Child labour and schooling responses to production and health shocks in Northern Mali

Andrew Dillon*

*Corresponding author for this work

Research output: Contribution to journalArticlepeer-review

15 Scopus citations

Abstract

This paper investigates the effect of shocks on children's time in school, home production and market production at the extensive and intensive margins. Production shocks increase the probability of withdrawal from school by 11% and participation in farm work by 24%, but have no effects on children's intensivemargin. Health shocks to men and women increase children's hours worked in household enterprises and child care, respectively. These results suggest that households adjust child labour in response to unexpected events at the extensive or the intensive margin, depending on task. This taskspecific data provide evidence that children are complementary to adult labour in agriculture, but substitutes to adult labour in child care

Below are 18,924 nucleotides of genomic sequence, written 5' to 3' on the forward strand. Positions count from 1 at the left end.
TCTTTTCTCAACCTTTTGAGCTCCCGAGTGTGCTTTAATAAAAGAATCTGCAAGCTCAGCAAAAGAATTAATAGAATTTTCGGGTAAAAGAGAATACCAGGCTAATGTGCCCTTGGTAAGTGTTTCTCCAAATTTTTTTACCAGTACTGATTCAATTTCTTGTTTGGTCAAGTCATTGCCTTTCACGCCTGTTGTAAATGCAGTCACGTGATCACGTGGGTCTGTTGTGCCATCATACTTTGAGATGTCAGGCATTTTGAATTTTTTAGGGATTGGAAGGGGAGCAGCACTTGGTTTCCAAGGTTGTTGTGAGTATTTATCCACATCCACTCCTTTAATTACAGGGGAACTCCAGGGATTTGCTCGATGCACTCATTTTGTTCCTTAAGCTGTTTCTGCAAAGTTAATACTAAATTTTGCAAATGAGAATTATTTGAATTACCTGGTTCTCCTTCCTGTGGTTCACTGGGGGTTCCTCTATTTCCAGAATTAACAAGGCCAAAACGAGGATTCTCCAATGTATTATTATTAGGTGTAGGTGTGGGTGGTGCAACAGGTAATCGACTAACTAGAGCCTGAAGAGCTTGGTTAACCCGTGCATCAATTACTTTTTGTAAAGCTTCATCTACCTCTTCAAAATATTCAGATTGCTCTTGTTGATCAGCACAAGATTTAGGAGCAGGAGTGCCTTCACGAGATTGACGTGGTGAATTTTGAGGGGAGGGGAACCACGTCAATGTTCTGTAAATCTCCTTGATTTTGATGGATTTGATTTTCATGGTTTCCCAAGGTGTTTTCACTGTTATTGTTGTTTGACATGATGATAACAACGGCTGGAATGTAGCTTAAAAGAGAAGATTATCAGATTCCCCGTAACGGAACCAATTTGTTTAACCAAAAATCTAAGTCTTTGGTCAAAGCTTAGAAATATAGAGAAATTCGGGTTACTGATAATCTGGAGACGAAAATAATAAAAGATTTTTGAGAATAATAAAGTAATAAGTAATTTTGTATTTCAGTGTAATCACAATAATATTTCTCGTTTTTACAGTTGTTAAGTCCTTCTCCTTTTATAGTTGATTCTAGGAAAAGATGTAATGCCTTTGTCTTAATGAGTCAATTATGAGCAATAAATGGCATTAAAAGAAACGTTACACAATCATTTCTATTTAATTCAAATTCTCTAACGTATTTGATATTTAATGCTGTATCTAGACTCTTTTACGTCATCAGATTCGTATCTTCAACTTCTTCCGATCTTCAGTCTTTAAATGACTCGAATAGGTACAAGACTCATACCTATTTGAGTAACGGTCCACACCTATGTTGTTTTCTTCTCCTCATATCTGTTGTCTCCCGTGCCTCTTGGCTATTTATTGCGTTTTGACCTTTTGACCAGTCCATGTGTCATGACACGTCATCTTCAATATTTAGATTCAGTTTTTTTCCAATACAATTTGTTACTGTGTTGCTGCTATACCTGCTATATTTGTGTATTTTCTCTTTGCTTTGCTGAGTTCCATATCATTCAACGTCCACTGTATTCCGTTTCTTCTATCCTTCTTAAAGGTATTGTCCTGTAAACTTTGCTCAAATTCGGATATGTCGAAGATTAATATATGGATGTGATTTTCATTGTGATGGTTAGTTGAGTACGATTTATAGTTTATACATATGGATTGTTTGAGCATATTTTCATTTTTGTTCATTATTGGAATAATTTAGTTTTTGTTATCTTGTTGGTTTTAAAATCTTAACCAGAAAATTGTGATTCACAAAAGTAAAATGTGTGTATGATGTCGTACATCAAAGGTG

Original languageEnglish (US)
Pages (from-to)276-299
Number of pages24
JournalJournal of African Economies
Volume22
Issue number2
DOIs
StatePublished - Dec 2012

ASJC Scopus subject areas

  • Development
  • Economics and Econometrics

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